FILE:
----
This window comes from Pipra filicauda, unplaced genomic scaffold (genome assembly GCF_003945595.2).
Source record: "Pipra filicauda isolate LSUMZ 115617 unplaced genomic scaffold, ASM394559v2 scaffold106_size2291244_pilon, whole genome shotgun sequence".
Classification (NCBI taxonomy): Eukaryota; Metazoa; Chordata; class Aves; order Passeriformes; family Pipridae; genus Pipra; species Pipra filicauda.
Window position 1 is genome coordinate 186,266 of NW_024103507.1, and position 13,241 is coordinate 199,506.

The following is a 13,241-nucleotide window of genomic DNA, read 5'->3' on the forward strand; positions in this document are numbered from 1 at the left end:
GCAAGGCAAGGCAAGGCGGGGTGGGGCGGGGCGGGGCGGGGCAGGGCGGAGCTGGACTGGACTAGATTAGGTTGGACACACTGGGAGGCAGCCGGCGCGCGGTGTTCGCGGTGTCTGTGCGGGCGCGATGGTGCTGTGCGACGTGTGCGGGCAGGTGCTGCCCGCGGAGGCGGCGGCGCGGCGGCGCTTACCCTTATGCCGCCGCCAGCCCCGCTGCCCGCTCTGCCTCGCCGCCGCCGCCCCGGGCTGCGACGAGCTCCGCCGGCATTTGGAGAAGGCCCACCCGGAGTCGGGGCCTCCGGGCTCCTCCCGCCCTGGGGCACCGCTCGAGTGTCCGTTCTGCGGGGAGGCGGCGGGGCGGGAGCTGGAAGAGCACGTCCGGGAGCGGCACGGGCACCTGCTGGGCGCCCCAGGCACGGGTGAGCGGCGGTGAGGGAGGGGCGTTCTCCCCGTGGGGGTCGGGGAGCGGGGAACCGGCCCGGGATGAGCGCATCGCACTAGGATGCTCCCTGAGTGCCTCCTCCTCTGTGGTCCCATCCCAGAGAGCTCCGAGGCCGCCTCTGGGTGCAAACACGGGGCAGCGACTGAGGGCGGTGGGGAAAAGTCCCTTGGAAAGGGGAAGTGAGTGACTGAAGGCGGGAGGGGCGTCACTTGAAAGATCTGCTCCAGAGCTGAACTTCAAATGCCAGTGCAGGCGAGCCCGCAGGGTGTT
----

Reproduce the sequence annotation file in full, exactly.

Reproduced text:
This window comes from Pipra filicauda, unplaced genomic scaffold (genome assembly GCF_003945595.2).
Source record: "Pipra filicauda isolate LSUMZ 115617 unplaced genomic scaffold, ASM394559v2 scaffold106_size2291244_pilon, whole genome shotgun sequence".
Classification (NCBI taxonomy): Eukaryota; Metazoa; Chordata; class Aves; order Passeriformes; family Pipridae; genus Pipra; species Pipra filicauda.
Window position 1 is genome coordinate 186,266 of NW_024103507.1, and position 13,241 is coordinate 199,506.

The following is a 13,241-nucleotide window of genomic DNA, read 5'->3' on the forward strand; positions in this document are numbered from 1 at the left end:
GCAAGGCAAGGCAAGGCGGGGTGGGGCGGGGCGGGGCGGGGCAGGGCGGAGCTGGACTGGACTAGATTAGGTTGGACACACTGGGAGGCAGCCGGCGCGCGGTGTTCGCGGTGTCTGTGCGGGCGCGATGGTGCTGTGCGACGTGTGCGGGCAGGTGCTGCCCGCGGAGGCGGCGGCGCGGCGGCGCTTACCCTTATGCCGCCGCCAGCCCCGCTGCCCGCTCTGCCTCGCCGCCGCCGCCCCGGGCTGCGACGAGCTCCGCCGGCATTTGGAGAAGGCCCACCCGGAGTCGGGGCCTCCGGGCTCCTCCCGCCCTGGGGCACCGCTCGAGTGTCCGTTCTGCGGGGAGGCGGCGGGGCGGGAGCTGGAAGAGCACGTCCGGGAGCGGCACGGGCACCTGCTGGGCGCCCCAGGCACGGGTGAGCGGCGGTGAGGGAGGGGCGTTCTCCCCGTGGGGGTCGGGGAGCGGGGAACCGGCCCGGGATGAGCGCATCGCACTAGGATGCTCCCTGAGTGCCTCCTCCTCTGTGGTCCCATCCCAGAGAGCTCCGAGGCCGCCTCTGGGTGCAAACACGGGGCAGCGACTGAGGGCGGTGGGGAAAAGTCCCTTGGAAAGGGGAAGTGAGTGACTGAAGGCGGGAGGGGCGTCACTTGAAAGATCTGCTCCAGAGCTGAACTTCAAATGCCAGTGCAGGCGAGCCCGCAGGGTGTT